In the 1960s, it wasn’t uncommon for Gerald Fearnley to wake up and find musicians sleeping in the living room of his London home.
His brother, Derek, played the bass guitar and would often bring people by after they played nearby gigs.
Nobody knew it at the time, of course, but one of those musicians would eventually turn into a rock ‘n’ roll legend.
Fearnley’s brother played with David Bowie and worked with him on his very first album in 1967.
“(Bowie) and my brother would often be in the kitchen writing,” Fearnley recalls in his book “Bowie Unseen.” “He used to play with the children, games of Monopoly or teaching them how to play the penny whistle. David was great with the kids, very pleasant, always polite.”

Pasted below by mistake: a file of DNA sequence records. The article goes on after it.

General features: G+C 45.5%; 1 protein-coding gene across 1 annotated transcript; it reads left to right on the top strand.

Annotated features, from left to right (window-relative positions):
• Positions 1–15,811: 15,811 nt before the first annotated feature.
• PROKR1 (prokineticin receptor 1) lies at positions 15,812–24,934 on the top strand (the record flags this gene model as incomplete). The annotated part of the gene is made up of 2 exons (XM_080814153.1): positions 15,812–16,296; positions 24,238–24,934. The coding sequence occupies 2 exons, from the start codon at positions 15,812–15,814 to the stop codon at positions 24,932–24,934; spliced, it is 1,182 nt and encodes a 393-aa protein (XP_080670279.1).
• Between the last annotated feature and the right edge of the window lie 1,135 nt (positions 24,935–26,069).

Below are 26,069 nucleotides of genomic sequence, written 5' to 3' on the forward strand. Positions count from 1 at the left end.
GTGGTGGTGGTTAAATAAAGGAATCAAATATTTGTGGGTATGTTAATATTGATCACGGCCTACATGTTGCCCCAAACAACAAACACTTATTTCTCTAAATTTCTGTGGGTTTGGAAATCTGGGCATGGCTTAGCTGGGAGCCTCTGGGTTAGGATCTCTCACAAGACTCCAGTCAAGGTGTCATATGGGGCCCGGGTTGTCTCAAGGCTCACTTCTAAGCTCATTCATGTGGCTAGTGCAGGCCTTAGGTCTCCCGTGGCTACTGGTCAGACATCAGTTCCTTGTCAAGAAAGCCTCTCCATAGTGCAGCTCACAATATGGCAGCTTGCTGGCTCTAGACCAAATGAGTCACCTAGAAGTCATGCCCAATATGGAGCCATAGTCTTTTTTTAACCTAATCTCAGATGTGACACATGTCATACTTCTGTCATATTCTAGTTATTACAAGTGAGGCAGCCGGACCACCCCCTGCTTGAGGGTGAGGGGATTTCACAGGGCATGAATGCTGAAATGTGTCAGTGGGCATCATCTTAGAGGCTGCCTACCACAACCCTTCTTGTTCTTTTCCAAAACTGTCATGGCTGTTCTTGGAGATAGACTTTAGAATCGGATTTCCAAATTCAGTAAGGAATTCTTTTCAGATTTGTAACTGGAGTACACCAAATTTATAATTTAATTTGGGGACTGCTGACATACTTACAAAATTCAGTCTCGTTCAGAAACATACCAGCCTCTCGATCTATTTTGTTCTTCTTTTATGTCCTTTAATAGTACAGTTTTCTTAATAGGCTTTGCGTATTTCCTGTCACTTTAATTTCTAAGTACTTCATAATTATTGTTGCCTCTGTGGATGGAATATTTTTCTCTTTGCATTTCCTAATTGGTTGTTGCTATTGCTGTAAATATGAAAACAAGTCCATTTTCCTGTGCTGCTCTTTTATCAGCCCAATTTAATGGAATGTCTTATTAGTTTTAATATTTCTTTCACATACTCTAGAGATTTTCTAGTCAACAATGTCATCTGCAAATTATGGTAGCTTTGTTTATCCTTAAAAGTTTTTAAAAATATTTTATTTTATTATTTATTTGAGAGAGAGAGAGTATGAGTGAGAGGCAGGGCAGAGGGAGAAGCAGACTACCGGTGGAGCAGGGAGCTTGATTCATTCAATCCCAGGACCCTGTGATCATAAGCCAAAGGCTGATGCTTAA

Fearnley is a photographer, and Bowie turned to him for publicity shots when he was about to release his debut album.
“I don’t remember why I took those photos — probably because I was the only one he knew with a studio and camera,” Fearnley wrote. “I was as much of a professional photographer as he probably knew back then.”
Bowie died on January 10, 2016. He was 69 years old. Fearnley then went back through his archives to see if he still had those early negatives and prints.
The images he found offer a glimpse into what Bowie would eventually become. He experiments with mime poses and face paint and stylish hats.
“It’s great that after all this time, these would be dusted off,” Fearnley said.
Gerald Fearnley is a British photographer. His book, “Bowie Unseen,” was published by ACC Editions.
Photo editor: Clint Alwahab